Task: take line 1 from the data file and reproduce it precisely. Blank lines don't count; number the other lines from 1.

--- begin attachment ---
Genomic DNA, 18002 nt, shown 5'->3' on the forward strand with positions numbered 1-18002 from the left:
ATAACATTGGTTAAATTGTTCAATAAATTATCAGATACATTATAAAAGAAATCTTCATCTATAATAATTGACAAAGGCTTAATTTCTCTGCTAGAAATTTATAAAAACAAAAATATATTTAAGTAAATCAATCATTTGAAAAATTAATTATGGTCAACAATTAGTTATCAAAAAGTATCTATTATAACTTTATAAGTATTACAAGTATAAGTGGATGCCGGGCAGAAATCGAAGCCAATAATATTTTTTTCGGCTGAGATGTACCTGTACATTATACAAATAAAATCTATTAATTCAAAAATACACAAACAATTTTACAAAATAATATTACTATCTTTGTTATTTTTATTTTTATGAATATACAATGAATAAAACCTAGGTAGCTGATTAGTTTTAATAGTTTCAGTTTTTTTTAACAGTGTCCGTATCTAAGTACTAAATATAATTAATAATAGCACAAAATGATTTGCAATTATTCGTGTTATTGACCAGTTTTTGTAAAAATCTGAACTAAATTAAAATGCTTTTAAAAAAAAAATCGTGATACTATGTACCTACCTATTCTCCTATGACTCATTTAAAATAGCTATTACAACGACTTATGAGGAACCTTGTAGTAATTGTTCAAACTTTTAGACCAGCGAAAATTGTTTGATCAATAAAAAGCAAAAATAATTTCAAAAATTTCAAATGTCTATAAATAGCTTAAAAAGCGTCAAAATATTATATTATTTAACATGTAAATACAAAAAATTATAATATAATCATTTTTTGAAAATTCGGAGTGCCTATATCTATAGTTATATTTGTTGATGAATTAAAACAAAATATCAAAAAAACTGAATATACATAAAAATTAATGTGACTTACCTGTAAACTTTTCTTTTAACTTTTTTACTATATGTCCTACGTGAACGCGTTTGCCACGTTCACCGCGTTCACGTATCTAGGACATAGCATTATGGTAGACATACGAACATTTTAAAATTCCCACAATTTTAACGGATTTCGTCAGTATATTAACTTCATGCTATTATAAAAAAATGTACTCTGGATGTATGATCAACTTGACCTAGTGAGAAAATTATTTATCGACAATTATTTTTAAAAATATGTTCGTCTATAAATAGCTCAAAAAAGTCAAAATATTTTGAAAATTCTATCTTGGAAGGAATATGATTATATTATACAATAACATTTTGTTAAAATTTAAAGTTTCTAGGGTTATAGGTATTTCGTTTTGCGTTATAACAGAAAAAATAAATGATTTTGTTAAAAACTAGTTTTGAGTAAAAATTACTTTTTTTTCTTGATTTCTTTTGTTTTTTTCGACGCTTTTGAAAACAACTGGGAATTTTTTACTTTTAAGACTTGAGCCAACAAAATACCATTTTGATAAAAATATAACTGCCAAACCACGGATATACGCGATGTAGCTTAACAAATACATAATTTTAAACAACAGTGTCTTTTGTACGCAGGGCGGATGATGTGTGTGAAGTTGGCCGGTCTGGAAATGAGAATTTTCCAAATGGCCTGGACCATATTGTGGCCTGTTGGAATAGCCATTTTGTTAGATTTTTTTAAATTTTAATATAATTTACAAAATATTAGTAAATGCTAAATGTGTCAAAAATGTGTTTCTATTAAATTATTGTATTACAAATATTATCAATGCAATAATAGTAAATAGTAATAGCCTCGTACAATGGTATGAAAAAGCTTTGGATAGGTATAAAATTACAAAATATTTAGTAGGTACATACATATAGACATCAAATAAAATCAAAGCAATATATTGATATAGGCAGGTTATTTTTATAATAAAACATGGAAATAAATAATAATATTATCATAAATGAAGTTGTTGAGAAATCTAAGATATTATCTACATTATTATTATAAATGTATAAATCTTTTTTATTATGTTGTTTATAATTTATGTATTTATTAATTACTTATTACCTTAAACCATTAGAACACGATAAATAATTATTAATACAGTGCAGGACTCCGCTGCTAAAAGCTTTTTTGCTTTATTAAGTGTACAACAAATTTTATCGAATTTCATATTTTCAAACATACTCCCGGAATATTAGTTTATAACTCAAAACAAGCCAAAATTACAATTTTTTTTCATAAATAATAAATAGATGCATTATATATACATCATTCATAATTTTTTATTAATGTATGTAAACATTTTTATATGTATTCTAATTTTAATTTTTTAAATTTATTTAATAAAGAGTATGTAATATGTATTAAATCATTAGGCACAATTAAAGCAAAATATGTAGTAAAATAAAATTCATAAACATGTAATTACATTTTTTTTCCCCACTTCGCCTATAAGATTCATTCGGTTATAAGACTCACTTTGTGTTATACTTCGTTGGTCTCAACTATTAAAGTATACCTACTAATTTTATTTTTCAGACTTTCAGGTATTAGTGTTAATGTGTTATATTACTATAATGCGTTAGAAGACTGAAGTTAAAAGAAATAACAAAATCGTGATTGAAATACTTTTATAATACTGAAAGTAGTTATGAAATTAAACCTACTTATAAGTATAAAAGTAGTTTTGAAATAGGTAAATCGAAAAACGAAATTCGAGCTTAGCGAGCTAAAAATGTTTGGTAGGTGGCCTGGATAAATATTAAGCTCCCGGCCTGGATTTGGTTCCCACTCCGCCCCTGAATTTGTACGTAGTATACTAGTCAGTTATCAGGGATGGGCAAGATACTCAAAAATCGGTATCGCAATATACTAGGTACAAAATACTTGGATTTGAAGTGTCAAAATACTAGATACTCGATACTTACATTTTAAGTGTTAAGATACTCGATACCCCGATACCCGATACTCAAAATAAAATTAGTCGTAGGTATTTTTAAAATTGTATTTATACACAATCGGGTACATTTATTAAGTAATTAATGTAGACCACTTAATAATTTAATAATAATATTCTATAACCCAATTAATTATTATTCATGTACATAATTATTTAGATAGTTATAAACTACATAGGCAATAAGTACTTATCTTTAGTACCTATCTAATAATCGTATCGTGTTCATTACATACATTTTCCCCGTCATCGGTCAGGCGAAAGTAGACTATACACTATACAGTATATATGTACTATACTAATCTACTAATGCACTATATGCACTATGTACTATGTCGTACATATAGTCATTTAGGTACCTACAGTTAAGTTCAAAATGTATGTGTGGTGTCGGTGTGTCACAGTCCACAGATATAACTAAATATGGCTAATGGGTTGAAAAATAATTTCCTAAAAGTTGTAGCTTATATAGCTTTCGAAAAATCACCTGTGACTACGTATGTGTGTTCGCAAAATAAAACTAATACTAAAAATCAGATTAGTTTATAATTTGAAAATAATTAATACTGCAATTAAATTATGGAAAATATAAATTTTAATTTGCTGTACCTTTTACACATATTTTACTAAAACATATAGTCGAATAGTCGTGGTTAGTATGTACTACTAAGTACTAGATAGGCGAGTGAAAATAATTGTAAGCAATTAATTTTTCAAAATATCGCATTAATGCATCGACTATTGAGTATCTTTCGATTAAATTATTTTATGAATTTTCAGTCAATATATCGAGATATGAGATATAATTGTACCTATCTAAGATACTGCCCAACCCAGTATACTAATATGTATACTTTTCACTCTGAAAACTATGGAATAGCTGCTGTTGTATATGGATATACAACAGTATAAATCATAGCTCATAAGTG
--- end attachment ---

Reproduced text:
Genomic DNA, 18002 nt, shown 5'->3' on the forward strand with positions numbered 1-18002 from the left: